I hope to hear good news from Patient Advocacy soon and that you have the courage to stand up against that bully.
Even in a still very male-dominated field women can make a difference by refusing to go along with the “old boy’s club.”
What results is a kinder, gentler world. Maybe if more women specialized in Neurology these sorts of incidents would eventually become a thing of the past.
There was no response to that email. I waited patiently for the internal investigation to be completed while I continued to look into steps I could take to get to the bottom of my medical condition, determined not to let what happened stop me from getting the compassionate and respectful care each patient deserves.
I vacillated between despair and hope day to day, sometimes hour to hour, resting when I needed to, but inspired by the idea that sisterhood is a powerful thing and that it can move mountains. When women work together we are each stronger than we are alone and the glue that holds women together is something that men cannot ever fully understand, as women bring something to the table that cannot be duplicated nor replaced by proxy.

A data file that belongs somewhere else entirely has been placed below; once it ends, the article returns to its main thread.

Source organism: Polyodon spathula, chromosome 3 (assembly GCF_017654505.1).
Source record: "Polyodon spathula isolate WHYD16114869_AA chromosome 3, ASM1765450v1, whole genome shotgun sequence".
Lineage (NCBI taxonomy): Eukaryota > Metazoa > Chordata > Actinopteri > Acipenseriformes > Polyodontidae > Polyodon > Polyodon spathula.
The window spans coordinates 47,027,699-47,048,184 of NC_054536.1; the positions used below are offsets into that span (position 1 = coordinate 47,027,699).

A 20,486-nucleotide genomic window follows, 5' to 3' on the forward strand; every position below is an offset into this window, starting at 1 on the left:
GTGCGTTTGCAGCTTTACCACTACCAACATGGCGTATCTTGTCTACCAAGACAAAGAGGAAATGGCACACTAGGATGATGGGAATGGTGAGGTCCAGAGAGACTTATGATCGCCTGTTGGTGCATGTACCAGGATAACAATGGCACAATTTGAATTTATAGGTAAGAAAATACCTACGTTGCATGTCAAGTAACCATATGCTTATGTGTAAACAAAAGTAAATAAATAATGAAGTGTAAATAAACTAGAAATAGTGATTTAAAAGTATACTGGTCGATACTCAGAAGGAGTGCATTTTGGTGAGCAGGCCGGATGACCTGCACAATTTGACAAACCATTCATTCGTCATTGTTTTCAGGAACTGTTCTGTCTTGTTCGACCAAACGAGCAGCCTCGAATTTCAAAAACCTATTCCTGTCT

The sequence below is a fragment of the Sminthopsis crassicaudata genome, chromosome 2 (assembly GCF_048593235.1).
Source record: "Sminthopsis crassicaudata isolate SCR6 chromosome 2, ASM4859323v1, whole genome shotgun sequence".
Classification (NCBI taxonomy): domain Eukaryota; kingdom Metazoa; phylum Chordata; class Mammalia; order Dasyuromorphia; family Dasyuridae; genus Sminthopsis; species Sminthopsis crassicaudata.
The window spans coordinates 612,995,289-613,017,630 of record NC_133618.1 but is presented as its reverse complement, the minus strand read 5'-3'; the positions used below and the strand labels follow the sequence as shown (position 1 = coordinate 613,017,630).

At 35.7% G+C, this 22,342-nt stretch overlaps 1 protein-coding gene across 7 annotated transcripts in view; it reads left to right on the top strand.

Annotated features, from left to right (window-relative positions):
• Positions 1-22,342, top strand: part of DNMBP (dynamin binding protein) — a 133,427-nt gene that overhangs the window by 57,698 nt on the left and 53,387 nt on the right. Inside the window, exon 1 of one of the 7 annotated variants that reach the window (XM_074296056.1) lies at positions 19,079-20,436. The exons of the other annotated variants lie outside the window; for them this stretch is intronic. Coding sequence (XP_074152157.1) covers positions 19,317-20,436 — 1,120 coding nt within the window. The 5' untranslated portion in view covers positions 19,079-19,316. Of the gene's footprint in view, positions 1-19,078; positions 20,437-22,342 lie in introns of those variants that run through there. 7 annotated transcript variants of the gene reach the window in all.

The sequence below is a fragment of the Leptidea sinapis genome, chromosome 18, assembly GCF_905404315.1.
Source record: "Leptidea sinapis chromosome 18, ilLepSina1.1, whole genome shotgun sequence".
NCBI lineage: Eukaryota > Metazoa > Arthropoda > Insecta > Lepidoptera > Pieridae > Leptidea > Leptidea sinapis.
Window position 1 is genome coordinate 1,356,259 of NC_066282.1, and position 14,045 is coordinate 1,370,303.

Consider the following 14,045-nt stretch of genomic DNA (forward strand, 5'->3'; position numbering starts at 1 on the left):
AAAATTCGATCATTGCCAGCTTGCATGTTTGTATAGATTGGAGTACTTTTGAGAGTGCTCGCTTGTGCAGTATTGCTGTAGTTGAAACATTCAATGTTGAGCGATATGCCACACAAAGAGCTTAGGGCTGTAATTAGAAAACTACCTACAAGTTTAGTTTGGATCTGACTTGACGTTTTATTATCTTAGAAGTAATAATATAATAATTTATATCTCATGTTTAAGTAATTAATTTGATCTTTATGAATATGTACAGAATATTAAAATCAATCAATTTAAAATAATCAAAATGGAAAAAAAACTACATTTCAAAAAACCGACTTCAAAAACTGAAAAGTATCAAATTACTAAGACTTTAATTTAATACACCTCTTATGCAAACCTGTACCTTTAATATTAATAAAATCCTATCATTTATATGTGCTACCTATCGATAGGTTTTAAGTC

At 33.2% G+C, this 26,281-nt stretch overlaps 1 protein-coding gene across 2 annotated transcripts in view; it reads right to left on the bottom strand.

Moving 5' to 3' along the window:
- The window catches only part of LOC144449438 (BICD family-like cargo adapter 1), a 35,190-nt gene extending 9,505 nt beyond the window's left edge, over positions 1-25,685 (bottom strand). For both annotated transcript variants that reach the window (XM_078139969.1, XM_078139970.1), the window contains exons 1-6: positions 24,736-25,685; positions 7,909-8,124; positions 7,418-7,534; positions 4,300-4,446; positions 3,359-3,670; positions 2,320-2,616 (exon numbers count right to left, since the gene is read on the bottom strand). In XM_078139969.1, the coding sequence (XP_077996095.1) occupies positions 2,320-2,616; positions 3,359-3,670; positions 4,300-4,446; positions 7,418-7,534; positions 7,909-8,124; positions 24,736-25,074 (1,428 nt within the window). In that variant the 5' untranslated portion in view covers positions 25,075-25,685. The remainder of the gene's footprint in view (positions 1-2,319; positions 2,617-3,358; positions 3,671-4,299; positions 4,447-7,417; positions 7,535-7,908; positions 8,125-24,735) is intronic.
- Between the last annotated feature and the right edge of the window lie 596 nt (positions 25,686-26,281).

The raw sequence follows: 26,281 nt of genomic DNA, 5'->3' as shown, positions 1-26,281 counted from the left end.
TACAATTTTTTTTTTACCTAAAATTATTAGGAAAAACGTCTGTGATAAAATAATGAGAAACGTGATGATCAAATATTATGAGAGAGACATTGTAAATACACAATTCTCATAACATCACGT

As Emory’s internal investigation neared completion my thoughts turned toward forgiveness and reconciliation; not for Dr. M, as I believed (and still believe) that he is too entrenched in his need to control his environment to change, but the two women doctors, on the other hand, whatever role they’d played in the past, had the capacity to use this as a positive learning experience, especially Dr. H who moving forward had another chance to make good on her promise.
Dr. E.G, the Neurology Resident may have been somewhat naive in following the errant instructions and mentoring of an aggressive senior male doctor. She was young, I theorized, and maybe, just maybe it wasn’t too late for her to come clean and get on the right path. I reassured myself that maybe this story would have a happy ending and that she could change and ultimately grow into a good female neurologist who worked for patients; not against them; not by using trickery, not by viewing them as “less than”, not as an object for her to judge and treat, not as a label but instead understanding her role as being that of a facilitator of healing.
Half-jokingly I thought to myself if she really wanted to make herself useful she could help me regain my strength and function through some sort of project in neuroplasticity through dance.